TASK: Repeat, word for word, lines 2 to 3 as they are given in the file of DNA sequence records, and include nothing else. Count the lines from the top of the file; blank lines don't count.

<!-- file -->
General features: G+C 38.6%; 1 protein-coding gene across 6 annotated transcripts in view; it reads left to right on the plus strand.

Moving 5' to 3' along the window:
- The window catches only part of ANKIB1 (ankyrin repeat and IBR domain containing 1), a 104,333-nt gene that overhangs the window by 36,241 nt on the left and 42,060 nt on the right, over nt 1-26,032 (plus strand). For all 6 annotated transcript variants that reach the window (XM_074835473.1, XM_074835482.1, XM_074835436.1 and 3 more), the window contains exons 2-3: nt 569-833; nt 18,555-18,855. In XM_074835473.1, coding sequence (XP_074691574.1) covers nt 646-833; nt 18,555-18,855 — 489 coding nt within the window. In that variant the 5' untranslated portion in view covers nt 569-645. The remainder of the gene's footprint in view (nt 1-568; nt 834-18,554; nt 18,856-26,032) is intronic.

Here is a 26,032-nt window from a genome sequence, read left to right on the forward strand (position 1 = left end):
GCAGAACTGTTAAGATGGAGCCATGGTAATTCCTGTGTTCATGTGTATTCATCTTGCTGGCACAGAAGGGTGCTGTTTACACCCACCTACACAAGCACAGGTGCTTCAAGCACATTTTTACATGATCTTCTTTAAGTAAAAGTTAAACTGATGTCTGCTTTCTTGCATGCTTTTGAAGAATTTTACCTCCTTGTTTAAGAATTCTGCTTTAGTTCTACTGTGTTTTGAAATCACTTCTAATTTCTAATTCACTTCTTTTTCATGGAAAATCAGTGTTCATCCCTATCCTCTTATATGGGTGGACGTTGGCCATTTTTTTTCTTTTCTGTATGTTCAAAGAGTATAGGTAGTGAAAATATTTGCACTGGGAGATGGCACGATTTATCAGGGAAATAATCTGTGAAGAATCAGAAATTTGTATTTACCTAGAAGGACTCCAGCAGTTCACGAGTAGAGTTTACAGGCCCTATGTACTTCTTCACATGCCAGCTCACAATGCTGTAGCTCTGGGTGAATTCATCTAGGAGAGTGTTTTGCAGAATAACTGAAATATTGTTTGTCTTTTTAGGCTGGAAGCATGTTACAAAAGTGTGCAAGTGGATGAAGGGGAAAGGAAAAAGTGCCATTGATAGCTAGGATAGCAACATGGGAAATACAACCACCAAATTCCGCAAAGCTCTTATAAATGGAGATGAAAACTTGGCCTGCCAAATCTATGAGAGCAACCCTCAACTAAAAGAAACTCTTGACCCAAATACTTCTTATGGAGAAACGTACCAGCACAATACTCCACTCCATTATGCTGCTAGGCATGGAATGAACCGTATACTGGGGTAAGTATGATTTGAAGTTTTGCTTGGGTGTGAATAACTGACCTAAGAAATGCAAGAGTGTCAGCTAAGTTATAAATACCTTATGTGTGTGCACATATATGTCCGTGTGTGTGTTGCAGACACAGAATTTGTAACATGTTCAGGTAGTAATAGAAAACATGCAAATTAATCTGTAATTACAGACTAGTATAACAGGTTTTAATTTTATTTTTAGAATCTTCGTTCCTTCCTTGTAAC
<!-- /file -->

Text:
Moving 5' to 3' along the window:
- The window catches only part of ANKIB1 (ankyrin repeat and IBR domain containing 1), a 104,333-nt gene that overhangs the window by 36,241 nt on the left and 42,060 nt on the right, over nt 1-26,032 (plus strand). For all 6 annotated transcript variants that reach the window (XM_074835473.1, XM_074835482.1, XM_074835436.1 and 3 more), the window contains exons 2-3: nt 569-833; nt 18,555-18,855. In XM_074835473.1, coding sequence (XP_074691574.1) covers nt 646-833; nt 18,555-18,855 — 489 coding nt within the window. In that variant the 5' untranslated portion in view covers nt 569-645. The remainder of the gene's footprint in view (nt 1-568; nt 834-18,554; nt 18,856-26,032) is intronic.